By Chea Waters Evans, News Editor

Not for the first time, the majority of a Selectboard meeting was spent discussing pay for a position in the town clerk’s office. After an at-times contentious discussion, on July 30 the board approved a pay rate for the new assistant town clerk/treasurer and raised the pay rate for the current assistant town clerk/treasurer Christina Booher, who will stay on to train the new employee.

The pay issue has been discussed several times at Selectboard meetings over the course of the summer; at issue was a pay raise from the position’s current salary for the new employee. The rate increase would reflect a market adjustment but would also cause the new employee to be paid more than Booher, who is remaining on the job full time for the month of August and part time for September to train her replacement before she moves out of state.

Town Clerk/Treasurer Mary Mead said in the meeting that she was pleased with the new hire, Charlotter Sy Koerner, upon meeting her. “I was thrilled when she walked in the door,” she said. Koerner is scheduled to begin her new position Aug. 3. The problem with her hiring arose when Selectboard member Frank Tenney pointed out that in hiring the new assistant while Booher was still employed full time there would be two full-time employees doing the same job, which was not in the budget.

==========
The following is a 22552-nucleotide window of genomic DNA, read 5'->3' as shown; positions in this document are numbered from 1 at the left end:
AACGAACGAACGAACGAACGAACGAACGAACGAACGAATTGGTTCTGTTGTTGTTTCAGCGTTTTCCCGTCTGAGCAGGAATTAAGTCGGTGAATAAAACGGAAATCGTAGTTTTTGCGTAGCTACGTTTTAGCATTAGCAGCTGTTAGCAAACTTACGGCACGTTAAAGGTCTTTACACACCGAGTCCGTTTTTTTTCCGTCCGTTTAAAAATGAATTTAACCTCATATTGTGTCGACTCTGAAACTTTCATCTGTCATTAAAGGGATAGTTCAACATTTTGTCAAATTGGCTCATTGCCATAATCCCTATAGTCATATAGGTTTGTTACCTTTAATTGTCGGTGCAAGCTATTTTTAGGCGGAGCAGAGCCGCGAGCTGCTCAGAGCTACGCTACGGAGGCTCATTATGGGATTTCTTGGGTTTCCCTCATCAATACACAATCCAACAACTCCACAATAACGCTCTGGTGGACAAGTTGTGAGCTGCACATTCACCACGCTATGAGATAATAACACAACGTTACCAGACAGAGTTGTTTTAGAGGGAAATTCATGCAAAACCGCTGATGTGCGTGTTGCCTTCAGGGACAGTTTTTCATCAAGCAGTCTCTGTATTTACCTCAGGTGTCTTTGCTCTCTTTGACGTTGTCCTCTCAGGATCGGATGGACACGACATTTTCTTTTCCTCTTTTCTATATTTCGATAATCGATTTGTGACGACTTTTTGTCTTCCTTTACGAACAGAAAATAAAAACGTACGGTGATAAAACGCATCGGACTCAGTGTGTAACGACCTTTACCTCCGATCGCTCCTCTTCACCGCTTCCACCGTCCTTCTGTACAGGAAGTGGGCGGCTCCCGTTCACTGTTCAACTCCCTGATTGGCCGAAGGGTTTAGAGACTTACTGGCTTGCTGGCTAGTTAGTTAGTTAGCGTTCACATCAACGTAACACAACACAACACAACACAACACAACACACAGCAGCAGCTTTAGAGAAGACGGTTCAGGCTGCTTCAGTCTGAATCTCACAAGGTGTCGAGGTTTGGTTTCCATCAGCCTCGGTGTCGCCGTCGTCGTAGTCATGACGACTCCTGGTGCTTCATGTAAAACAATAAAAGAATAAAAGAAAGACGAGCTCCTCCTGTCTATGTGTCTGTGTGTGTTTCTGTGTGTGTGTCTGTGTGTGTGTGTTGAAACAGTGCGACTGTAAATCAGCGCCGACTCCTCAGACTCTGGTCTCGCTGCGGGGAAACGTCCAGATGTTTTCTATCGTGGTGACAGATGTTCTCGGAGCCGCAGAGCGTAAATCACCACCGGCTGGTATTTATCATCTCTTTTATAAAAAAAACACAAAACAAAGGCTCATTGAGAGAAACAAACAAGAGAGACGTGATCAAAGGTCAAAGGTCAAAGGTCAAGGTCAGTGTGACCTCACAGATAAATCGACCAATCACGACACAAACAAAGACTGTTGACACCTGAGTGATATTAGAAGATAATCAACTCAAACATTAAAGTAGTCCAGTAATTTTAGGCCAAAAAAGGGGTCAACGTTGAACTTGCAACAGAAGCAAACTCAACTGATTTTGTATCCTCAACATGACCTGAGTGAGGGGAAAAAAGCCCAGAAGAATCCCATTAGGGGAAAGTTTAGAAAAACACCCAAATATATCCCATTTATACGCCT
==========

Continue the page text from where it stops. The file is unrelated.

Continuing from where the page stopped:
What is in the budget are funds for a part-time assistant town clerk/treasurer at 20 hours a week in addition to the full-time assistant town clerk/treasurer to assist Mead. That item of the budget was scheduled to begin July 1 of this year, but the position has yet to be posted. Booher was originally supposed to leave her job at the end of October but moved her departure date to the end of September. Tenney thought that the new person would fill that role as a trainee until Booher left for good.

Tenney said “the businessman in me is saying” that paying two people full time for a part-time position was not sound spending despite the need for training.

“You think it’s more beneficial for somebody who’s brand new?” Mead asked, referring to the money for the new position.

“I’m not saying that,” Tenney said. “For me the transition would be from when Christina gives her [end] date, so we know what date this person will be hired for.”

“So you have no training whatsoever?” Booher asked.

“That’s what I thought this person would be,” Tenney said. “Let’s get this person in to start when you’re gone.”

Board Chair Matt Krasnow said from his point of view, no matter who was getting paid the money when, it was within the budget to pay for both Booher and the new hire simultaneously. “The money has been built up; it’s the same difference,” he said. “Financially, I don’t see any difference to the taxpayer… I think there’s money budgeted, the money can flip flop to [Booher] instead of the new hire.”

Mead said, “I think y’all didn’t bat an eyelash when you paid Chittenden County Regional Planning Commission $50 an hour for somebody to sit in the zoning office for the length of time there was no zoning administrator. And there seems to be money in the budget for that so I find this discussion to be quite…”

“Sad,” Selectboard member Carrie Spear interjected.

“Sad,” Mead repeated.

Board member Louise McCarren decided shortly thereafter to make a motion to assign the assistant town clerk/treasurer for $22 per hour for a 40-hour week position in the step 5 pay grade starting Monday, Aug. 3, and the board approved it 5-0.

After the vote, Krasnow said, “I would like to just make a small point that there was a comparison made to a contractor who was hired by the town who is not an employee of the town, and that is why the pay rate was so much higher.”